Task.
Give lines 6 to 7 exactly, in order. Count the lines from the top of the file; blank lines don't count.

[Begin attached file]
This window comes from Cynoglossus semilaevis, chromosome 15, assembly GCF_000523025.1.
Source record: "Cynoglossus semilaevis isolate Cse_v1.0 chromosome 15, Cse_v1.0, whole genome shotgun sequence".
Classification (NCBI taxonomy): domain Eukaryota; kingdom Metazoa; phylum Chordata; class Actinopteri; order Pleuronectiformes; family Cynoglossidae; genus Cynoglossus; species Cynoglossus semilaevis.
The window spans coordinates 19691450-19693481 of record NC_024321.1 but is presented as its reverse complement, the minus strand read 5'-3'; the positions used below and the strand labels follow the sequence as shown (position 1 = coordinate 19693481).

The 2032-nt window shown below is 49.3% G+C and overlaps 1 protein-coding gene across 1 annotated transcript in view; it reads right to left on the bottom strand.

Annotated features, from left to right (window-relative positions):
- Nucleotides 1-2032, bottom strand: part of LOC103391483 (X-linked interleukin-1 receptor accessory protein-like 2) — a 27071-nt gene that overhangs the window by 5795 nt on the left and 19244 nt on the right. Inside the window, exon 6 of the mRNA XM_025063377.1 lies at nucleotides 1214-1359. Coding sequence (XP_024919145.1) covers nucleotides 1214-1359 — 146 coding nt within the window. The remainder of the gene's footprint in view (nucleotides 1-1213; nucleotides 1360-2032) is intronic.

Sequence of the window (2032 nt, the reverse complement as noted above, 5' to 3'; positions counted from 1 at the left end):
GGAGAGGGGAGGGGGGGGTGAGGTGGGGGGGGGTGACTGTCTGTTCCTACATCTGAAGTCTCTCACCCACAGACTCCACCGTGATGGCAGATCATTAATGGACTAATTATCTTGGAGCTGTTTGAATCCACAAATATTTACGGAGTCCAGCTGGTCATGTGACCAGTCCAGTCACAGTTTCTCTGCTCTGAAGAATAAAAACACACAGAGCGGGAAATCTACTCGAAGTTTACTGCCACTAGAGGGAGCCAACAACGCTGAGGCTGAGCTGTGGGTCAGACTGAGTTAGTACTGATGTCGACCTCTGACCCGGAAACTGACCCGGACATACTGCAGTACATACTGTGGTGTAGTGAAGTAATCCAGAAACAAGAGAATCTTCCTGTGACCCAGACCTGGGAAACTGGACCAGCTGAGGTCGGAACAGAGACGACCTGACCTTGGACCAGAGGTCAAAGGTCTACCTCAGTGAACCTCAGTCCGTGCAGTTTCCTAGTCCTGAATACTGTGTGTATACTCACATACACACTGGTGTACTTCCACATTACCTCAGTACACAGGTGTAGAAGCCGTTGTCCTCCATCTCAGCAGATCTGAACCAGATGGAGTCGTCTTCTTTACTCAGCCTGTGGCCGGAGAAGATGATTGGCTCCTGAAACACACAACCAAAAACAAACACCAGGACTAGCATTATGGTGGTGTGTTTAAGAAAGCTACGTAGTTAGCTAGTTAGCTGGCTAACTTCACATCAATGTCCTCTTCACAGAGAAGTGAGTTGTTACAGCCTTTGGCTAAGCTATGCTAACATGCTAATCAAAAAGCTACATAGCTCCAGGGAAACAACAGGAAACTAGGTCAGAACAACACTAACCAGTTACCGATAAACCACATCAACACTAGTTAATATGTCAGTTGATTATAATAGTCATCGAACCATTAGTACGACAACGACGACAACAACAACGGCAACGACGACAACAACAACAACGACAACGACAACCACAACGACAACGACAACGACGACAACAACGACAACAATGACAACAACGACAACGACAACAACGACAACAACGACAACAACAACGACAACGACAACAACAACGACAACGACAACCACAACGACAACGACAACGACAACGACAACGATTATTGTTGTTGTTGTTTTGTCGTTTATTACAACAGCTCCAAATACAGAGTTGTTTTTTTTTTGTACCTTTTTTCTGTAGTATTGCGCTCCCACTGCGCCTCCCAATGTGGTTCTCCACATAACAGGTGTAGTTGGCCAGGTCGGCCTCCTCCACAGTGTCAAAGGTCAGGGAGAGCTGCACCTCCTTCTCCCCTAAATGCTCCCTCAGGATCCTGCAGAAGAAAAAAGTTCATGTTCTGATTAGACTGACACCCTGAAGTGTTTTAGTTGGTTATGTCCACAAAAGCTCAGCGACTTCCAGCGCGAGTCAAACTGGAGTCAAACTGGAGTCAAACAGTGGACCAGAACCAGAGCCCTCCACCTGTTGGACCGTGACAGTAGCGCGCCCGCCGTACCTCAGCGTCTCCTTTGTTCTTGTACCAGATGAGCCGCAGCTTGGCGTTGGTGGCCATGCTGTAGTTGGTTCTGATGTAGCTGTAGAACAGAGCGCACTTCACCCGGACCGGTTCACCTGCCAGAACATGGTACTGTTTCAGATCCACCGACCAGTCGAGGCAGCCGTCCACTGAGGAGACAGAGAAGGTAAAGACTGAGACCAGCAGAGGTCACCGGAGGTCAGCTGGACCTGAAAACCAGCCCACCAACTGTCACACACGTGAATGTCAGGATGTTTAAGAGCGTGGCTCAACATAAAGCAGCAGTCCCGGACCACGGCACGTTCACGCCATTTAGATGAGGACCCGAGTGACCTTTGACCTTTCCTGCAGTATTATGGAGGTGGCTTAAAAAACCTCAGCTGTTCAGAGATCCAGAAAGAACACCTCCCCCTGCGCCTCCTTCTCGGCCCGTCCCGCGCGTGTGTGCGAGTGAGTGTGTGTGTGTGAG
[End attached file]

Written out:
Annotated features, from left to right (window-relative positions):
- Nucleotides 1-2032, bottom strand: part of LOC103391483 (X-linked interleukin-1 receptor accessory protein-like 2) — a 27071-nt gene that overhangs the window by 5795 nt on the left and 19244 nt on the right. Inside the window, exon 6 of the mRNA XM_025063377.1 lies at nucleotides 1214-1359. Coding sequence (XP_024919145.1) covers nucleotides 1214-1359 — 146 coding nt within the window. The remainder of the gene's footprint in view (nucleotides 1-1213; nucleotides 1360-2032) is intronic.